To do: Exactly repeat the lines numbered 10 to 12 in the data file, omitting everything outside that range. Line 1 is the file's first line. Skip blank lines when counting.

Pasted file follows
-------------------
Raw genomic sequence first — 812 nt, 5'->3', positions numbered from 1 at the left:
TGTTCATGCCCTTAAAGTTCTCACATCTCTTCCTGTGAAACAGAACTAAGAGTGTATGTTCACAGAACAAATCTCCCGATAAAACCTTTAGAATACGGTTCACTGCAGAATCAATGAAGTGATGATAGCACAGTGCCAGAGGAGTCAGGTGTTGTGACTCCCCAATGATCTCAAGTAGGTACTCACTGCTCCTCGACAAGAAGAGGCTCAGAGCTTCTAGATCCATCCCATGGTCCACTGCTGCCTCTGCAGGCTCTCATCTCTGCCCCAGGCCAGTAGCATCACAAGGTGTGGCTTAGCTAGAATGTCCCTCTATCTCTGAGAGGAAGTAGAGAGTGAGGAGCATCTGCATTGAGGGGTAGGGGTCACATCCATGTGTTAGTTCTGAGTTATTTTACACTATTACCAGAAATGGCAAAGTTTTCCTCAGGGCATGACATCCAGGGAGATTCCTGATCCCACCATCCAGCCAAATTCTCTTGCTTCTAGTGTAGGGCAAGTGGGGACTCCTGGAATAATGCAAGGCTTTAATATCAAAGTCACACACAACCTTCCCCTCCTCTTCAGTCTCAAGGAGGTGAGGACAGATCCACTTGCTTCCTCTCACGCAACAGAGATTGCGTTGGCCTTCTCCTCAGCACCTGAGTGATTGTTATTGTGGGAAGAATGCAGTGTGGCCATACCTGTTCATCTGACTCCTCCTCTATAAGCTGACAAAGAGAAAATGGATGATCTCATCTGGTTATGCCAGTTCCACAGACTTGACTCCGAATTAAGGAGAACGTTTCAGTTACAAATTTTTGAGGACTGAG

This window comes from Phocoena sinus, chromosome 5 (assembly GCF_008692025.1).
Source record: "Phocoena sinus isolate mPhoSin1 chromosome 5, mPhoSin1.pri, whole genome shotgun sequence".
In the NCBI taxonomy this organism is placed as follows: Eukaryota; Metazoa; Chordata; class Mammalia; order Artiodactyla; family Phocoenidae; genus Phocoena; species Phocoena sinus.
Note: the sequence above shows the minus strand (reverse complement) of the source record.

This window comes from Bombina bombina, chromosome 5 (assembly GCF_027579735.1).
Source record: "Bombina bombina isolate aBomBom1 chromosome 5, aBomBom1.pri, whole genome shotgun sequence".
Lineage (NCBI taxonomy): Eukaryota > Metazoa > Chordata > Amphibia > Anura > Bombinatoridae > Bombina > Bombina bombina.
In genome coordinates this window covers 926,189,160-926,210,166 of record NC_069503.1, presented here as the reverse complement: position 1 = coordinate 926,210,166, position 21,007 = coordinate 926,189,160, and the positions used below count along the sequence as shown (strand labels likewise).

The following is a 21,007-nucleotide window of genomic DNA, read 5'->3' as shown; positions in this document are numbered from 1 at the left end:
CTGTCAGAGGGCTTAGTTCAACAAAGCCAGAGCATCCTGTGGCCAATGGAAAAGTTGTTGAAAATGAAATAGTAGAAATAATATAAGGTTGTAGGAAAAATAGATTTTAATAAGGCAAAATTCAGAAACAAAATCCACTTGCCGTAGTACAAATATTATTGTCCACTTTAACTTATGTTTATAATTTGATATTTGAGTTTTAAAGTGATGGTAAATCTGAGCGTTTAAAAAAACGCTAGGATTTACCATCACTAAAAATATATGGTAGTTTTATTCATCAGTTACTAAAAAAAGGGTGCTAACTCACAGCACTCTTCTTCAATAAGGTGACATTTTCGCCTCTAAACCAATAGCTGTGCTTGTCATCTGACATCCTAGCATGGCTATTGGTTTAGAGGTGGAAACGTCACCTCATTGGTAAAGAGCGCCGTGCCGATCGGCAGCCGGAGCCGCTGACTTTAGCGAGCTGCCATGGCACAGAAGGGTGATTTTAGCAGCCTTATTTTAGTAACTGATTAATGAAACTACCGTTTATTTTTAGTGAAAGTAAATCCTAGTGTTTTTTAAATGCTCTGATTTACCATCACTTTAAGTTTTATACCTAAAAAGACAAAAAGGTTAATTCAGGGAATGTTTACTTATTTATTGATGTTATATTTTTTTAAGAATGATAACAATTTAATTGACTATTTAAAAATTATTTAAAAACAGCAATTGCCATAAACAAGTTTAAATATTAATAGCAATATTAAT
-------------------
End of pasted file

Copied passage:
In genome coordinates this window covers 926,189,160-926,210,166 of record NC_069503.1, presented here as the reverse complement: position 1 = coordinate 926,210,166, position 21,007 = coordinate 926,189,160, and the positions used below count along the sequence as shown (strand labels likewise).

The following is a 21,007-nucleotide window of genomic DNA, read 5'->3' as shown; positions in this document are numbered from 1 at the left end:
CTGTCAGAGGGCTTAGTTCAACAAAGCCAGAGCATCCTGTGGCCAATGGAAAAGTTGTTGAAAATGAAATAGTAGAAATAATATAAGGTTGTAGGAAAAATAGATTTTAATAAGGCAAAATTCAGAAACAAAATCCACTTGCCGTAGTACAAATATTATTGTCCACTTTAACTTATGTTTATAATTTGATATTTGAGTTTTAAAGTGATGGTAAATCTGAGCGTTTAAAAAAACGCTAGGATTTACCATCACTAAAAATATATGGTAGTTTTATTCATCAGTTACTAAAAAAAGGGTGCTAACTCACAGCACTCTTCTTCAATAAGGTGACATTTTCGCCTCTAAACCAATAGCTGTGCTTGTCATCTGACATCCTAGCATGGCTATTGGTTTAGAGGTGGAAACGTCACCTCATTGGTAAAGAGCGCCGTGCCGATCGGCAGCCGGAGCCGCTGACTTTAGCGAGCTGCCATGGCACAGAAGGGTGATTTTAGCAGCCTTATTTTAGTAACTGATTAATGAAACTACCGTTTATTTTTAGTGAAAGTAAATCCTAGTGTTTTTTAAATGCTCTGATTTACCATCACTTTAAGTTTTATACCTAAAAAGACAAAAAGGTTAATTCAGGGAATGTTTACTTATTTATTGATGTTATATTTTTTTAAGAATGATAACAATTTAATTGACTATTTAAAAATTATTTAAAAACAGCAATTGCCATAAACAAGTTTAAATATTAATAGCAATATTAAT